If you are are painting a water based paint over a water based paint, you probably do not need a primer. The same goes for an oil based paint over an oil based paint. Paint sticks to paint fine. So why do you care if the paint is a “paint and primer in one”, and what does that mean? Is it just an advertising gimmick?
As a painter I find the description that a paint is a “paint and primer in one” misleading. There have been paints around for at least 30 years that were considered “self priming”. This simply means that on new raw surfaces the paint can be applied directly to the existing surface using 2 coats, and the first coat will adequately seal the surface for the second coat. Even these paints usually have a disclaimer that a true primer is preferred, especially under certain conditions. The advertisements really only say that it covers well, so a separate primer coat is not needed. There is not really primer mixed into the paint, because that would degrade the paint. Primers are not intended to be exposed to air or sunlight for any period of time, and will deteriorate quicker than paint if exposed. Paints in most cases are designed to sit on top of the surface and perform as a protective barrier, and primers are designed to penetrate or bond where needed.
So when is a primer needed? Primers are fairly specific in their purpose, and that is why there are so many different kinds of primers. Generally any raw surface or substrate needs a primer, and check with the paint supply store for their specific line of primers, but here are the general guidelines:
- Porous surfaces like raw wood or drywall need primers to soak in and bond, and create an even surface so the paint can sit on top. Painting directly over a porous surface will draw out some of the binders and solvents, changing the final composition of the dry coating as well as affecting the sheen and look.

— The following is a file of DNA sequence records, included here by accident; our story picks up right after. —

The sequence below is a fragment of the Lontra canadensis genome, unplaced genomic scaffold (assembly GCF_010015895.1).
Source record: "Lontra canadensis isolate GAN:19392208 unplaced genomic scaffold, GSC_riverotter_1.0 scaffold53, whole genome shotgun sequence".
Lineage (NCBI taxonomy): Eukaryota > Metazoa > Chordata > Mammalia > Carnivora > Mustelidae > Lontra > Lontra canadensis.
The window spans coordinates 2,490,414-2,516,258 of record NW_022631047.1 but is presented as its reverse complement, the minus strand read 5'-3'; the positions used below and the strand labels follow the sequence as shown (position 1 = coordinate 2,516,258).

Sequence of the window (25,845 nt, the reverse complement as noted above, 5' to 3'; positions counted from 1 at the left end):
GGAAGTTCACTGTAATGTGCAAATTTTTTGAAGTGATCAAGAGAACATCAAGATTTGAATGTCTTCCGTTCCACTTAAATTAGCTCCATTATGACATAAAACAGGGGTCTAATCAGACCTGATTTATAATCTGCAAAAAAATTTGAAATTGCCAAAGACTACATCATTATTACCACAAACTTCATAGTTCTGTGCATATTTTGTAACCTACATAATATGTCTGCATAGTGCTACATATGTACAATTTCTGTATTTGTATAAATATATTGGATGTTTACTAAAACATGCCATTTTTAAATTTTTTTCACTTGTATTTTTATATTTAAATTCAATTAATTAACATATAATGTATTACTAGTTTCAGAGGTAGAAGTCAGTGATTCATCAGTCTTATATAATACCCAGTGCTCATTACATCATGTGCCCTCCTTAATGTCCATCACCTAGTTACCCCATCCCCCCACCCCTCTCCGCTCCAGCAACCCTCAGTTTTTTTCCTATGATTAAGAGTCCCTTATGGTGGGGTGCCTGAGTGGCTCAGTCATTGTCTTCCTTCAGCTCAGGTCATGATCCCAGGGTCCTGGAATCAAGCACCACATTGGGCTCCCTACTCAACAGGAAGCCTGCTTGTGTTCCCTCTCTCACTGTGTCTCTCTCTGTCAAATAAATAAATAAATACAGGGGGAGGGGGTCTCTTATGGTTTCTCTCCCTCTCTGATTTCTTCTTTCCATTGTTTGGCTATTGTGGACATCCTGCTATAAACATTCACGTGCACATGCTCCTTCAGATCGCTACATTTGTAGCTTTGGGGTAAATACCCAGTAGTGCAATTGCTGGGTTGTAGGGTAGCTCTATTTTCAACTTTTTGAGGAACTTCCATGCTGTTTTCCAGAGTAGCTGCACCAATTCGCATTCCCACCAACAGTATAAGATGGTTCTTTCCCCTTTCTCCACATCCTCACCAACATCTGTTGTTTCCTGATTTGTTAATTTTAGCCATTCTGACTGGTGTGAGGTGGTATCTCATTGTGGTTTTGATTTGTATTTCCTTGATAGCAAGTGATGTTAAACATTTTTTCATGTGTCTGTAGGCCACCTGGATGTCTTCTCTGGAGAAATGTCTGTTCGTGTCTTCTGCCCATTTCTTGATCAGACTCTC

- Water soluble stains that are activated with water based paints, and bleed through, need sealers.
- Slick surfaces need adhesion primers to really grip the surface.
- Ferrous metal needs rust inhibitive primers to prevent corrosion.
- Galvanized metal needs a primer to grip to the metal.
- Fresh stucco if not properly aged needs a primer to neutralize the alkalinity of the concrete and prevent alkaline burns.
- Existing oil based coatings need a bonding primer as an intermediary coat before using a water based paint. The standard for this kind of primer used to be an oil based undercoat primer, but with new air regulations these are no longer available in California so manufacturers have had to come up with some new water based bonding primers. Some examples are Stix by Insulx and Griptech by Rustoleum.
- A case where you may want to do a full interior wall prime is when there has been extensive minor marks and nail holes etc. such as apartment walls. In that case a full prime or a resurfacing primer can give a clean slate to work on.